The Powertrain Wizard replaced the stock connecting rods with aftermarket units that used standard rod bolts instead of the OEM press-in kind. This seemingly insignificant upgrade makes a huge difference in Honda H-series engines. This will let us run the motor at higher revs while without the risk of another rod bolt failure. King bearings are once again the bearings of choice in our new engine.

As an added safety measure, we installed a 3 quart Canton Accusump oil accumulator. This device acts as a reserve tank for the engine oil. When oil pressure drops below a certain point, it automatically pushes fresh oil into the motor, acting as a safety net to prevent major issues. At over $650 for a full kit, it was easily the most expensive part on our shopping list. But considering how much time and money it takes to build and install a new engine, we see this as a very worthwhile investment.

Improving Top-End Airflow

Once we had a bulletproof foundation for our new engine, the Powertrain Wizard turned his attention to boosting our engine's power power. During our last visit to Evans Performance Academy, Tuner-Owner Jeff Evans pointed out how much power we were losing from our restrictive stock intake manifold, mildly ported head, and OEM throttle body. SCCA Super Touring rules allow modifications to two out of three of those areas, so Robert went to his grinding station and began freeing up airflow.


Photo by Robert Oliver

Through weeks of meticulous shaping of both the intake and exhaust ports (punctuated by frequent trips to the flow bench), the Powertrain wizard was able to achieve flow numbers that far surpassed our original H23A1 head. He also bored out the stock H23A1 intake manifold and removed the intake butterflies to ensure that there was enough volume and airflow to feed the free-flowing head.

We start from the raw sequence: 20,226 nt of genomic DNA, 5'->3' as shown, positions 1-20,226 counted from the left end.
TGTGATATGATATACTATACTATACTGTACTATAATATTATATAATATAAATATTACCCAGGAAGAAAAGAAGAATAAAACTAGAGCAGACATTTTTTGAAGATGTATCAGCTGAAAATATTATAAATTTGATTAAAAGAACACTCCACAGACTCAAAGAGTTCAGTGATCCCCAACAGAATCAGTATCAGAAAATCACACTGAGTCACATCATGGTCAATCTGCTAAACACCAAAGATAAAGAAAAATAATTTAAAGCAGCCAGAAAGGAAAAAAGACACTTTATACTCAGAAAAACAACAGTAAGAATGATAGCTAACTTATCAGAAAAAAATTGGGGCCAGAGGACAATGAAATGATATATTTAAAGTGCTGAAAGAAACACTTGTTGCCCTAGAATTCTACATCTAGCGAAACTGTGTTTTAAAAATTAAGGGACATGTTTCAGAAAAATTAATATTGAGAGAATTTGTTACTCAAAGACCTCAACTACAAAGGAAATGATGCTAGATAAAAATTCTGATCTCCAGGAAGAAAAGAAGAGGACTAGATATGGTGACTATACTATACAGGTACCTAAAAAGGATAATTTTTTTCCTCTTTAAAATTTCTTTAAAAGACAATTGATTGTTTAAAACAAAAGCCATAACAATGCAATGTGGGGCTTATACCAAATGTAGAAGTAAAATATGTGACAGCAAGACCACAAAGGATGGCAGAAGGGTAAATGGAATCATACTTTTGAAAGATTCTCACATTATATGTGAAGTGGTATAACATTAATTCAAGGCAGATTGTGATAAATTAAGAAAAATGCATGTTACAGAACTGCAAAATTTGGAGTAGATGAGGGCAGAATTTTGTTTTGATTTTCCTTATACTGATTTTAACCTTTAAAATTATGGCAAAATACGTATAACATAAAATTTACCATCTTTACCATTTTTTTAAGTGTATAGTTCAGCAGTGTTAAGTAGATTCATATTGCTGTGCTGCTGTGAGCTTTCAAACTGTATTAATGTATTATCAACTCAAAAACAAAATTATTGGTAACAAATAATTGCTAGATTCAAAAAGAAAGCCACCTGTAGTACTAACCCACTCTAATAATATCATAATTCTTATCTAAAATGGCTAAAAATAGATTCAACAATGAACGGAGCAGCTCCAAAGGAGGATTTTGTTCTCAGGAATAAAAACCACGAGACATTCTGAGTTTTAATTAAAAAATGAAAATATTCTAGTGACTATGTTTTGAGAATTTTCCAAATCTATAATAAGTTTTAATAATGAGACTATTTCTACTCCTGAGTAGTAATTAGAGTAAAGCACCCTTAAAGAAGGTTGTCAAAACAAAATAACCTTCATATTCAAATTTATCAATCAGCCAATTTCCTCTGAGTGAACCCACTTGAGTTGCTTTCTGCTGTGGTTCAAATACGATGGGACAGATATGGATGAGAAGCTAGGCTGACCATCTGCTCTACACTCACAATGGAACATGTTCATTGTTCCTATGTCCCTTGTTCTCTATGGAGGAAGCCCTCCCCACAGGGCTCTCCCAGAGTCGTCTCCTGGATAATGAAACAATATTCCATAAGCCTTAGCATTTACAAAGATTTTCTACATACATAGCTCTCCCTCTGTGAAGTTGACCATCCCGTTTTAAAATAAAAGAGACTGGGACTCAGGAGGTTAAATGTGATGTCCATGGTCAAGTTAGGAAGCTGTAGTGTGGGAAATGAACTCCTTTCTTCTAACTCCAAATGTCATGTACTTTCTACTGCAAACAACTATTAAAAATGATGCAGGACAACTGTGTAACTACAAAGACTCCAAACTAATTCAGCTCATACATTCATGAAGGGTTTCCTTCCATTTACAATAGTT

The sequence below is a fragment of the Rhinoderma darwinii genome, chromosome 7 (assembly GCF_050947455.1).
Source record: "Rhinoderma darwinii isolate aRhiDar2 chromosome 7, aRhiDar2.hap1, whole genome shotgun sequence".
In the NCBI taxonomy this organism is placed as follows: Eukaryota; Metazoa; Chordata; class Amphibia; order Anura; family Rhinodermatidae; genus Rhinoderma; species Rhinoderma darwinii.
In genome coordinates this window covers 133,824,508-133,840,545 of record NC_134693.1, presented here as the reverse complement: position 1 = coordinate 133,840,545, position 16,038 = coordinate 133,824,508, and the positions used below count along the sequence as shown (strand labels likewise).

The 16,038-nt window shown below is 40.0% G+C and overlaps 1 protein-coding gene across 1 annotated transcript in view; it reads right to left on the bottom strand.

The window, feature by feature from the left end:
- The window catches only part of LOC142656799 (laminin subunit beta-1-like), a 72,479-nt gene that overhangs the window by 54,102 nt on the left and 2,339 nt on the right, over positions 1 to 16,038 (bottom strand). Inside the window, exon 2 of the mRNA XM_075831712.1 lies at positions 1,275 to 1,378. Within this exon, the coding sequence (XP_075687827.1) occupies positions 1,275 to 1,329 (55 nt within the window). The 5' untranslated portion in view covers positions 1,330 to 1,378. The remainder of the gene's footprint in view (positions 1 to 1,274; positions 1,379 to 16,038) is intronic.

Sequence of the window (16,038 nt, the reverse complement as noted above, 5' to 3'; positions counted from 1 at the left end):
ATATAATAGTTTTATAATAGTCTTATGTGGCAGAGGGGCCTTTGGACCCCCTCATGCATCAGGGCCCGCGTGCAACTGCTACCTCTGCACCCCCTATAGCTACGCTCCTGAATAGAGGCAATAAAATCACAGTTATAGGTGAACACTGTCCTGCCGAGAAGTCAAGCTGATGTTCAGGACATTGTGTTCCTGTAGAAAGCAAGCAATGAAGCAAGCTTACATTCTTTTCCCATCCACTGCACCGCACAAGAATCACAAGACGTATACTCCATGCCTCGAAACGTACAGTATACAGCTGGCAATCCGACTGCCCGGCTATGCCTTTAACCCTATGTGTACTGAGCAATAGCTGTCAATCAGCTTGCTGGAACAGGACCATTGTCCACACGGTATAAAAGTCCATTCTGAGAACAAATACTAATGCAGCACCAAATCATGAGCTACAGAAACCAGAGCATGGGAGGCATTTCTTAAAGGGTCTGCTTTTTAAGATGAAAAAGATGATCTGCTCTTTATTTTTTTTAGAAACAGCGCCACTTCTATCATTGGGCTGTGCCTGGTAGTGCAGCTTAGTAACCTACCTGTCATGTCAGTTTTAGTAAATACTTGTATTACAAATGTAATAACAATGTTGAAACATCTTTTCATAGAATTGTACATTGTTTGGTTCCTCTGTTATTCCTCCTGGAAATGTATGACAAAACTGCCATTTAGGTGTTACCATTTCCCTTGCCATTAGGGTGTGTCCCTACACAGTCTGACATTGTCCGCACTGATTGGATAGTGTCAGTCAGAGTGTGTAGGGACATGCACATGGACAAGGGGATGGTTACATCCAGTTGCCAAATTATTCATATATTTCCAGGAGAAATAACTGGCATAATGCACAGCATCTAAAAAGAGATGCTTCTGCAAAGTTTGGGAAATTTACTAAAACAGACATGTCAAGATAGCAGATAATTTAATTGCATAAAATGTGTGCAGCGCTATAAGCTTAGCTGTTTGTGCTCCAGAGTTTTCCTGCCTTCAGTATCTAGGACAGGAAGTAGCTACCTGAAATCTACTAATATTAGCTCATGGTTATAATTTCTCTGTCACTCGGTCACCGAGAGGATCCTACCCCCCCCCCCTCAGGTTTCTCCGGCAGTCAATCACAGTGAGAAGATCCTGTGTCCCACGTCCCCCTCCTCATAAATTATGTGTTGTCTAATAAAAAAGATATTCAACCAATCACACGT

Photo by Robert Oliver

Flow bench testing provided very encouraging signs. Our new head and intake showed much improved numbers, similar to what you would see from a ported H22 VTEC head. Considering the difference in port sizes between the stock H23A1 and stock H22 head, this is a huge achievement. While peak flow numbers were a bit short of Robert's best race-ported H22 heads, he was confident that the gains we made here will make a noticeable difference on the dyno as well as at the track.

 

Got Air? Need Fuel.

Internal combustion engines need both air and fuel to make power. If you increase the airflow to the cylinders, you need to inject more fuel. Based on the Powertrain Wizard's calculations, the OEM Honda injectors in our Prelude would not flow enough fuel to take advantage of the airflow from our new intake manifold and head.

In response, we ordered a set of 410cc Acura RDX injectors and a Rosko Racing fuel rail to allow increased airflow. We also ordered a jumper that will bypass the OEM resistor box to ensure that the injectors operate as they were originally designed. Once installed, this should give us plenty fuel so we can get the maximum out of the 2020-spec motor.

 

Cam Clearance Panic


Photo by Robert Oliver